Nisikado (1927) reported this leaf spot disease from Japan. In India, Rathaiah (1980) described the occurrence of the disease in Assam. The disease has very limited occurrence.
Symptoms consist of small pale brown spots on the leaves and on the rhizome node near the soil line. The freckles, bearing sclerotium-like structures, sometimes coalesce to form black blotches. Black blotches are also seen on the rhizomes, which may extend into the cortex. The pathogen also causes leaf blast symptoms. The blast lesions occur during July to September (Kotani and Kurata, 1992).
Nisikado (1927) named the pathogen Pyricularia zingiberi. Rathaiah (1980) isolated the causal fungus from ginger leaves in Assam. In Tanzania, Teri and Keswani (1985) reported a new species of Pyricularia occurring on ginger and called it P. grisea. Sadasivam and Subramanian (1954) found Pyricularia zingiberi to be heterotrophic for thiamine.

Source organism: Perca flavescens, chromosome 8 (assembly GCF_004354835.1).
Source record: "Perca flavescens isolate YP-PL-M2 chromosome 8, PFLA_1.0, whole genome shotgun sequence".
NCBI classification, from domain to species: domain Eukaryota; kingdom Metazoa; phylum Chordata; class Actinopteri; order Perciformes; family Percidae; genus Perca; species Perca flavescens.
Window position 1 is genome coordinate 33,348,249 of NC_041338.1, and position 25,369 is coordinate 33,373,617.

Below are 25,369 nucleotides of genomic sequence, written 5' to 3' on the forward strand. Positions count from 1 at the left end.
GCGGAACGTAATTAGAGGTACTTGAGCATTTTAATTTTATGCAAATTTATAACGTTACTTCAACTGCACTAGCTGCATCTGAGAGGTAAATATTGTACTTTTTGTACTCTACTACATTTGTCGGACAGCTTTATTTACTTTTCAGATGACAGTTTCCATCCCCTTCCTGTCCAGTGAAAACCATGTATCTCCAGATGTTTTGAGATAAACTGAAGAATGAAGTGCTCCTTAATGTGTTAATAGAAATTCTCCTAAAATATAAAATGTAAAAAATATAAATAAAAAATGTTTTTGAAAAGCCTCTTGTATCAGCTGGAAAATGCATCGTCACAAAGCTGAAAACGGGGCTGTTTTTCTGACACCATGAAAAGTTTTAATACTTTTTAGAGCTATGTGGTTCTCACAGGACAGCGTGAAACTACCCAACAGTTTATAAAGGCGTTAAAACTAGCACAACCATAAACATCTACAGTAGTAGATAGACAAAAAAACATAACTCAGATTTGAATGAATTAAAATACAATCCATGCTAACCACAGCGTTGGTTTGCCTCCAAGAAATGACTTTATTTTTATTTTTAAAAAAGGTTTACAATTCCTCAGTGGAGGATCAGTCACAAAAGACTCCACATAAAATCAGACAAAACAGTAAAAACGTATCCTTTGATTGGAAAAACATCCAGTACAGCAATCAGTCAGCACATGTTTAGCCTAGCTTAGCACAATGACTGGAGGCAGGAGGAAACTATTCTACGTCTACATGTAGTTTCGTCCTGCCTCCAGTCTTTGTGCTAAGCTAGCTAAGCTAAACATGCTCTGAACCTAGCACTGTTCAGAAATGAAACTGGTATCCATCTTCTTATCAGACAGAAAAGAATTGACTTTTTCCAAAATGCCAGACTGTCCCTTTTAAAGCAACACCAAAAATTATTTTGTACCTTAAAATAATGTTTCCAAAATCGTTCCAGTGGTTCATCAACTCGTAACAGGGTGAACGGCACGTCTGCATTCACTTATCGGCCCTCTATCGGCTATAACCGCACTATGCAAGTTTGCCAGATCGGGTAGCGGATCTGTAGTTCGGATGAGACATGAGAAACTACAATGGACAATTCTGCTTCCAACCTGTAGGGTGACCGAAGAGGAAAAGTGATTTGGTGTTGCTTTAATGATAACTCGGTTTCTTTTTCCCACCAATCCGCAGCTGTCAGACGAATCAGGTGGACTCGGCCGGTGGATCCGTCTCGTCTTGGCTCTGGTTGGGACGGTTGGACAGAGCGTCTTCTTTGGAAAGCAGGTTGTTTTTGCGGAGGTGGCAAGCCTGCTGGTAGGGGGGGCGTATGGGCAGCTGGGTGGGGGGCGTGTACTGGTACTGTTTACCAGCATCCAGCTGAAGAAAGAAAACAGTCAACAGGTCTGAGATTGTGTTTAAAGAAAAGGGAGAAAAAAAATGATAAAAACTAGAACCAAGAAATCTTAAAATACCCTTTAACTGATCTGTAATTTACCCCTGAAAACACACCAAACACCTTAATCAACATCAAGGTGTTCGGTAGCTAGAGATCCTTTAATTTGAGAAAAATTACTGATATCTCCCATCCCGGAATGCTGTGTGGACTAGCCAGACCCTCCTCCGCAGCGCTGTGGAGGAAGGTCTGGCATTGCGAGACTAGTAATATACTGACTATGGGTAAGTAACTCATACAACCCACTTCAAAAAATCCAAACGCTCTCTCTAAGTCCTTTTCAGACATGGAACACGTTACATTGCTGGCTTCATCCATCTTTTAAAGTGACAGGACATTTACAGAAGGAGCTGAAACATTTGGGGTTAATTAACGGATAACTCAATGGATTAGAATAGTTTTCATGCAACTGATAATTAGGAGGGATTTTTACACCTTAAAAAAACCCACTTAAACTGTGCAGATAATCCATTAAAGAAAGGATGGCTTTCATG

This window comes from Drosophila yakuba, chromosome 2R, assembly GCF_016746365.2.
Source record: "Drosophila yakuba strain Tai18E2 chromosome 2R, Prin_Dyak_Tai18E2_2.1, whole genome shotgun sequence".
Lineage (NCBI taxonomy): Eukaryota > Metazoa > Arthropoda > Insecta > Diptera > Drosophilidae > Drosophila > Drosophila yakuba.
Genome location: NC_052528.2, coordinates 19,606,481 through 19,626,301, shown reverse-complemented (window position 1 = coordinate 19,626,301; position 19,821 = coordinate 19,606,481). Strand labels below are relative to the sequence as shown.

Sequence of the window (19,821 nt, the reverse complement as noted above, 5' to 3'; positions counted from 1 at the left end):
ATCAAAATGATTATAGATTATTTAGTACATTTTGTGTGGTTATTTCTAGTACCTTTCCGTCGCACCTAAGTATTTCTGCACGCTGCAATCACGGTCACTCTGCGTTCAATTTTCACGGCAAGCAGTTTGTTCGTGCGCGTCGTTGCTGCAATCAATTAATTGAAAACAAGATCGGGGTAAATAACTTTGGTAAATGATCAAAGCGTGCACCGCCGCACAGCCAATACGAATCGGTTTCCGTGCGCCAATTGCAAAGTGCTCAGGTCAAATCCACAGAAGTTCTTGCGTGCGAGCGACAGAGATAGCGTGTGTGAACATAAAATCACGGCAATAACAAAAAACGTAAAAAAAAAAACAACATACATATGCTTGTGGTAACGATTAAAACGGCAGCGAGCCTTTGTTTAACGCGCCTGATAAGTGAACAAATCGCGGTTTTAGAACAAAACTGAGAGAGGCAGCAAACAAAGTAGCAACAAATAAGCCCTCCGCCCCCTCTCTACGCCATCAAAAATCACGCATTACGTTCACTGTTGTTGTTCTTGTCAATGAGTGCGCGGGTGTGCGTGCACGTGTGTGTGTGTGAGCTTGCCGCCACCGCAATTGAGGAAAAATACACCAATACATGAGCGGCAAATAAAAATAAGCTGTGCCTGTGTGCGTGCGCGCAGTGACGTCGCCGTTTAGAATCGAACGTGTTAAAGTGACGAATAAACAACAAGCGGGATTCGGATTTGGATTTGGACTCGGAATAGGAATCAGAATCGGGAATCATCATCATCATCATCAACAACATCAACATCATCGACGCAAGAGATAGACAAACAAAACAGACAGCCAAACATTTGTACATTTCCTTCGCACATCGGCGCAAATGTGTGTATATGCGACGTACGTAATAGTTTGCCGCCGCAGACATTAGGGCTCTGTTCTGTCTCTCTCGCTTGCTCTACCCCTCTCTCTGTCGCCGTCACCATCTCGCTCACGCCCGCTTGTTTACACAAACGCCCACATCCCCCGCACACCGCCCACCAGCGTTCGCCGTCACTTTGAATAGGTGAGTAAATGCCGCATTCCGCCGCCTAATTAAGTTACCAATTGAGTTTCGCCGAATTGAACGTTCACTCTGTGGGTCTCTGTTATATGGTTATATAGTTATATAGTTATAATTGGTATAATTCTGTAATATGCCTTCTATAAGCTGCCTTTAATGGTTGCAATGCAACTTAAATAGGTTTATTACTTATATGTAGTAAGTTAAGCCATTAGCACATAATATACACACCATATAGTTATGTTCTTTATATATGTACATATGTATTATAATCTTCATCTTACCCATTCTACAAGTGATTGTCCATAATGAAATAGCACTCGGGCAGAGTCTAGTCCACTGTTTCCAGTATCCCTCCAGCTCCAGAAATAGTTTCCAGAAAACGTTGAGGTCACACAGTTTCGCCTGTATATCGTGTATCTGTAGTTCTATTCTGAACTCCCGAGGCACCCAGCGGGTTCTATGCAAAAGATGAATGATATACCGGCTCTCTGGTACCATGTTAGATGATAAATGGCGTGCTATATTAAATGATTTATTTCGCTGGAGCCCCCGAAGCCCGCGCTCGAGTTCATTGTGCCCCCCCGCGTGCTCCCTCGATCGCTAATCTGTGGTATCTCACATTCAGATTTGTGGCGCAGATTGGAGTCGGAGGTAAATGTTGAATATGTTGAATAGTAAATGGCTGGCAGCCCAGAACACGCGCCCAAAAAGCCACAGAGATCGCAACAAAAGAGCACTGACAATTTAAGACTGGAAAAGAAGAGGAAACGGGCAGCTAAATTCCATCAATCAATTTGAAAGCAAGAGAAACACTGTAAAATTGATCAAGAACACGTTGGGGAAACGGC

P. zingiberi overwinters with sclerotium-like structures on the residues of diseased ginger and mioga (Zingiber mioga) plants. The source of primary infection for ginger plants appears to be the debris of diseased plants (Kotani, 1994).
Chemical Control: The disease can be controlled by applying Dithane M-45 in combination with Benlate (Anonymous, 1977). Treatments with Dithane M-45 followed by a mixture of mancozeb and Topsin-M also gave best control of the disease and an increase in the yield of ginger rhizomes (Anonymous, 1980). Kotani (1994) suggested soil fumigation with methyl bromide to kill the overwintering sclerotium-like structure.
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